What’s the Value of a Major?
The Chronicle of Higher Education reports on a Texas initiative that allows students to compare the earning potential of various majors. The Census Bureau partnered with the University of Texas (and will soon partner with Colorado) to provide the tool, which has the potential to help students decide whether their student loan load is worth it, and whether it’s more lucrative to major in education or biology.
Why Worry When You Can Act?
Forbes on a Princeton Review study that found – unsurprisingly – that parents and students worry most about college debt. Shockingly, only 10 percent of respondents said they would choose the most affordable college – potentially setting students up for a significant debt burden. From our perspective, it doesn’t make sense to worry about something – like student debt – over which you can actually have significant control.
Tuition by the Numbers
U.S. News & World Report highlights the average cost of tuition and fees for 2017-2018. In-state residents were charged an average of $9,528 at public universities, while out-of-state residents were charged $21,632. The average price tag at private colleges was $34,699. We wonder how much was paid out of pocket, how much was paid with loans, and how much was waived thanks to grants and scholarships.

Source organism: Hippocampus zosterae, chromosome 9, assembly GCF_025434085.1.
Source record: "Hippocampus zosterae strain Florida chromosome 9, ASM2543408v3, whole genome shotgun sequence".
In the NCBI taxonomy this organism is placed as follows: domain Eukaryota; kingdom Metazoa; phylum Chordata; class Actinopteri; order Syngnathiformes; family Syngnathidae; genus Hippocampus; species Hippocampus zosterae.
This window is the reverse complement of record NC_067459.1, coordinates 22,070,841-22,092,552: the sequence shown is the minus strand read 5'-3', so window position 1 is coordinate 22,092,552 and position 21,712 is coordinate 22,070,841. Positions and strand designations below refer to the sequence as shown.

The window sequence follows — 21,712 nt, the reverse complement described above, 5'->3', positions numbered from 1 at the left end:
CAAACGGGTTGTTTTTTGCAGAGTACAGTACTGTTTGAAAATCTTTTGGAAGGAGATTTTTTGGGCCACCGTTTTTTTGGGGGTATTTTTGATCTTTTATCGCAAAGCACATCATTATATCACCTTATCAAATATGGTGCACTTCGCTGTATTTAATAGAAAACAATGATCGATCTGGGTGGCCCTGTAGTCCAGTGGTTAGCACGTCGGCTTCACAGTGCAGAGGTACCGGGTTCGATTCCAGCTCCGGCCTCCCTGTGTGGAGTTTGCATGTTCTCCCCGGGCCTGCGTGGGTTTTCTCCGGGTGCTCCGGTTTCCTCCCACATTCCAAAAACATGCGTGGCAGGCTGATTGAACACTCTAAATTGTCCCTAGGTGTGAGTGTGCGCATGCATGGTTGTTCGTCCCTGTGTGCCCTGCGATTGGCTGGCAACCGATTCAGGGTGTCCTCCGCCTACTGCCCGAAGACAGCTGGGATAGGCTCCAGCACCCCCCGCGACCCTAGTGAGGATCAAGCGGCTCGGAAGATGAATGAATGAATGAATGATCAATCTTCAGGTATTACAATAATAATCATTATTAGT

College Athletics: Winners and Losers
According to the Chronicle of Higher Education, colleges are slashing some sports and boosting others. The Chronicle’s research found that colleges slashed spending on women’s softball, men’s wrestling, and men’s and women’s tennis and swimming and diving (though dedicated swimming teams are on the upswing). Lacrosse and beach volleyball, however, are on the upswing, as are women’s bowling, soccer, and golf.
Want more info and tips about college? Subscribe to the Scholarship Money Online newsletter.